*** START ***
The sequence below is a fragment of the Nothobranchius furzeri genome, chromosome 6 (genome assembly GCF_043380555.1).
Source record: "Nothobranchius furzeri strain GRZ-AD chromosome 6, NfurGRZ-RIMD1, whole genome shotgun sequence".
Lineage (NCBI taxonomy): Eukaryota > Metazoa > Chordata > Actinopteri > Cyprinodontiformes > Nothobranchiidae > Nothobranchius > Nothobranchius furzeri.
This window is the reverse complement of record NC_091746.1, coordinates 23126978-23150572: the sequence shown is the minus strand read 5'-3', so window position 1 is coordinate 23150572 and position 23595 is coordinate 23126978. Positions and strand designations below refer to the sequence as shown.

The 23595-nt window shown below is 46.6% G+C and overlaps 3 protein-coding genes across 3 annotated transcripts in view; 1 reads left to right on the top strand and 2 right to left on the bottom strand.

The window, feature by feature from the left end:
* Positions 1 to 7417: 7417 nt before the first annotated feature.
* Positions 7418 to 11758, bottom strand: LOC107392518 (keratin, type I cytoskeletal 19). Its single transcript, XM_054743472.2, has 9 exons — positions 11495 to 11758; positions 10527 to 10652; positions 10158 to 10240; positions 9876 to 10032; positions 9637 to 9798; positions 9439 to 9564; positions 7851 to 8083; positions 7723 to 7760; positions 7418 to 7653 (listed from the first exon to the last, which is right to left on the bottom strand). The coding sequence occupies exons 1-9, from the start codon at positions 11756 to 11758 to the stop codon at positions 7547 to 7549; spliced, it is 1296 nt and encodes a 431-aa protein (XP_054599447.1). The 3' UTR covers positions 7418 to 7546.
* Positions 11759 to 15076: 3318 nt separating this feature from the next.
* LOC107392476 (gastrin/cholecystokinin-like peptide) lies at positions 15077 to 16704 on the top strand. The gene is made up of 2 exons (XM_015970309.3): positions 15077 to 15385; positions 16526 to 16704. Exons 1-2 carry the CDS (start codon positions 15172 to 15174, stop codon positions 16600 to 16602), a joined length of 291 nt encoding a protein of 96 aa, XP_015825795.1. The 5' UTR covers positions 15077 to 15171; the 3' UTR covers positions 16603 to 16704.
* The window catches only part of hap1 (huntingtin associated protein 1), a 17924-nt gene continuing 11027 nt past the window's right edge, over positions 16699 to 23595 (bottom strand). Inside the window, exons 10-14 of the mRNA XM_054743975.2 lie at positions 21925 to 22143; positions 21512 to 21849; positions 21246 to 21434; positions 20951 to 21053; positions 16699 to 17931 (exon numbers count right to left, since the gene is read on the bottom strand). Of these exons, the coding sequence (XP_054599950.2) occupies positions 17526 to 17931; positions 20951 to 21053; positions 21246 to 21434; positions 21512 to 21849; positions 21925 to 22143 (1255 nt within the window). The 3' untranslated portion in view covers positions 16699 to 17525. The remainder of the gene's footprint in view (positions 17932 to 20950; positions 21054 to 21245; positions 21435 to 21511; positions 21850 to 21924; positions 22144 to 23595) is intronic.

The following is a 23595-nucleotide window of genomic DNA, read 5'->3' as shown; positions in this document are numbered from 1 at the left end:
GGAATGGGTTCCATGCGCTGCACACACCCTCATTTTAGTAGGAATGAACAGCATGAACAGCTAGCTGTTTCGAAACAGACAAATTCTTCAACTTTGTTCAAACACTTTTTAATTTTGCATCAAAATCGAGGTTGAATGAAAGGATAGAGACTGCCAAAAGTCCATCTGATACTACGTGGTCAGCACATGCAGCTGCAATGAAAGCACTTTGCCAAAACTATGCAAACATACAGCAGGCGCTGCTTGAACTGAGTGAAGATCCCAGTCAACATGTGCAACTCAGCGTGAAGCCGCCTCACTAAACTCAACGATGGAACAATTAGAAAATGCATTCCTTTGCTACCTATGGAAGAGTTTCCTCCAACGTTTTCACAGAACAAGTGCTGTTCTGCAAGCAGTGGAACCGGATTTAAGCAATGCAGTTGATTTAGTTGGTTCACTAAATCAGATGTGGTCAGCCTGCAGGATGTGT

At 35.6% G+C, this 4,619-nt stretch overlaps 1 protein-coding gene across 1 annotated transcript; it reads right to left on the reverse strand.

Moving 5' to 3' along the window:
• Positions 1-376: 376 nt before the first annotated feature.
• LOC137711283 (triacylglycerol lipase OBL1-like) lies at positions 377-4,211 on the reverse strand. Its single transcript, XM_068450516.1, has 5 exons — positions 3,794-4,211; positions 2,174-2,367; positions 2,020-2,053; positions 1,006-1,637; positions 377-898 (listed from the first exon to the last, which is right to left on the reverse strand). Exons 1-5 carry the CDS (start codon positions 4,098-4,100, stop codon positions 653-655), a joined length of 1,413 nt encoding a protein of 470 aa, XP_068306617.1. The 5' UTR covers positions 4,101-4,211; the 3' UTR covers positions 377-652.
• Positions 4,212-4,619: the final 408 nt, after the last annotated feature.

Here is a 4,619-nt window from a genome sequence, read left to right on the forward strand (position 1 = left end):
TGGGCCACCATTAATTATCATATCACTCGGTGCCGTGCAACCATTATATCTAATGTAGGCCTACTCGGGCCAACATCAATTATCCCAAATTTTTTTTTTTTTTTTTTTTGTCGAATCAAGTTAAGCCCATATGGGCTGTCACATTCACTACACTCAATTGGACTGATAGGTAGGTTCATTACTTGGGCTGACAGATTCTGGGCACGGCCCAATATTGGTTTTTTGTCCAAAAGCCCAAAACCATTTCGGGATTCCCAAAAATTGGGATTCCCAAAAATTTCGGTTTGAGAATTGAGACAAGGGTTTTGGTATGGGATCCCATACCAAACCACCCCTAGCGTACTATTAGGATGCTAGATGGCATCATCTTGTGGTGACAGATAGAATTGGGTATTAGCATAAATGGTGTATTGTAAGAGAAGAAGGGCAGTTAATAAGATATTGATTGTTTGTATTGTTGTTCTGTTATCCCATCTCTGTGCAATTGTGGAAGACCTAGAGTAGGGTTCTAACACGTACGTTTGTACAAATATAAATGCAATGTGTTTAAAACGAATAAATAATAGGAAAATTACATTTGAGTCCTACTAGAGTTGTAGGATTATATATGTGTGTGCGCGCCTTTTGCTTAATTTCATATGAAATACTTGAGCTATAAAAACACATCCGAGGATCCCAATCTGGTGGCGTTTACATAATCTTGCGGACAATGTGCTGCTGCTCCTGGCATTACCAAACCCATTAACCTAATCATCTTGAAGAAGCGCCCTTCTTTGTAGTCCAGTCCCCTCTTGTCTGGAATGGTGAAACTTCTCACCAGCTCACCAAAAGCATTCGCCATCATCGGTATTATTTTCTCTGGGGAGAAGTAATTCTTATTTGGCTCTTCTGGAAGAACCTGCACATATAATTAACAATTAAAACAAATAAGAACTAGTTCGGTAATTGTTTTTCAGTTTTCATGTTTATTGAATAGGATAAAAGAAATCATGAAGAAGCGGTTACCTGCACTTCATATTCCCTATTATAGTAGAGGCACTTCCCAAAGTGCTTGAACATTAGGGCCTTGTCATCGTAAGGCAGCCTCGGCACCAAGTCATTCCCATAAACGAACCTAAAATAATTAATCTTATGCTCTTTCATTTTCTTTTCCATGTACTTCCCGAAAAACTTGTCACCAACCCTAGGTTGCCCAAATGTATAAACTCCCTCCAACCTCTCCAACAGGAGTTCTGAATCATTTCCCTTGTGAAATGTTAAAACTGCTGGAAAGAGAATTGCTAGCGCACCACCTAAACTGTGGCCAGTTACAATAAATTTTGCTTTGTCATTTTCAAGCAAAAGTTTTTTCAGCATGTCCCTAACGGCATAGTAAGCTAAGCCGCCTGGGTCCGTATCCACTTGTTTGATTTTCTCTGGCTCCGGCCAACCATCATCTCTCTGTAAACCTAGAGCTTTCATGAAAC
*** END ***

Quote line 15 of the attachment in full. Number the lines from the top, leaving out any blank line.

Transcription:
Moving 5' to 3' along the window: